North Korea has stepped up security around statues and other larger-than-life monuments to the ruling Kim family, apparently out of concern that they might be vandalised by a disgruntled - and increasingly hungry - citizenry.
Citing its sources within North Korea, the Seoul-based Daily NK news web site said police "have been mobilised for night patrols" around statues dedicated to the three generations of the Kim family that have ruled the nation since 1945, while additional care is being taken across the country to protect wall murals and oil paintings in public places that extol their heroic achievements.
Guards are traditionally assigned to statues and other landmarks designed to unite the North Korean people behind their leadership on national holidays and anniversaries linked to the Kim family, but that protection is being stepped up.
"Agencies have constantly been saying 'Use lights to illuminate statues and paintings of the three generals of the Mount Paekyu bloodline [the Kim dynasty] and thoroughly care for them to ensure that hostile elements cannot damage them'," a source in Pyongyang told the dissident publication.
"There have been reports of incidents targeting these statues and monuments to the Kim family, particularly in the more remote areas of the country," said Toshimitsu Shigemura, a professor at Tokyo's Waseda University and an authority on North Korea's ruling family.
"And, in comparison with the past, these incidents are becoming more frequent," he told The Telegraph.
"Younger generations of North Koreans have little respect for Kim Jong-un and we are beginning to see that come to the surface," he said.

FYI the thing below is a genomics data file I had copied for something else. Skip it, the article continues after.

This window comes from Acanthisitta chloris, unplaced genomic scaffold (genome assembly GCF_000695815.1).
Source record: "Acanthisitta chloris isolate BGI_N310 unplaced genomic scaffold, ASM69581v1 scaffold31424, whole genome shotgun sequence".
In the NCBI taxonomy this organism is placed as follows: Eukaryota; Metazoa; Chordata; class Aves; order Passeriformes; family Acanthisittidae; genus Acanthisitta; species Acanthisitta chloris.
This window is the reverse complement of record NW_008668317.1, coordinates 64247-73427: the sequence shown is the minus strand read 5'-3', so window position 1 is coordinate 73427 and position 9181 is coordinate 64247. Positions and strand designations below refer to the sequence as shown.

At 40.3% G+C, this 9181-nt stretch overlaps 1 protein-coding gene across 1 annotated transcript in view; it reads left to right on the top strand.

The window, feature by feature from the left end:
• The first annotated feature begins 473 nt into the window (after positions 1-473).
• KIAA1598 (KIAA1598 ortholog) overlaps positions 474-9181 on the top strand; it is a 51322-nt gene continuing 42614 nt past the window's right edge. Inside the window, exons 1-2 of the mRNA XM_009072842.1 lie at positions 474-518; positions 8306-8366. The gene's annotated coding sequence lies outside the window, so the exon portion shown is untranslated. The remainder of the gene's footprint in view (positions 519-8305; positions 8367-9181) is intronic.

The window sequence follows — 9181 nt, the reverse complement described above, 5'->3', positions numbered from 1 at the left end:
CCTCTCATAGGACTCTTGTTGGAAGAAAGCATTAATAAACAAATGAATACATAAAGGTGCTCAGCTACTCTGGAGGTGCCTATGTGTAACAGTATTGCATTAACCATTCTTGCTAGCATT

People want food and better living standards; they do not care about nuclear weapons and missiles and they are asking why so much is being spent on them when they are hungry
"And local authorities have no choice but to increase security around these monuments because it could cost them their jobs - or worse - if such protests begin to spread."
Discontent with the regime may well increase in the coming months, after North Korea suffered a severe drought at the beginning of its crop growing season, which will inevitably have an impact on the harvest.
The United Nations Food and Agriculture Organisation has already warned of "a sharp increase of food insecurity levels" and other agencies have warned of widespread hunger among the population. Pyongyang has also requested assistance from the UN to feed its people, a step it has not had to take for several years.
"Despite all his promises, Kim Jong-un has had no significant successes and the people know it," Professor Shigemura said.
"People want food and better living standards; they do not care about nuclear weapons and missiles and they are asking why so much is being spent on them when they are hungry."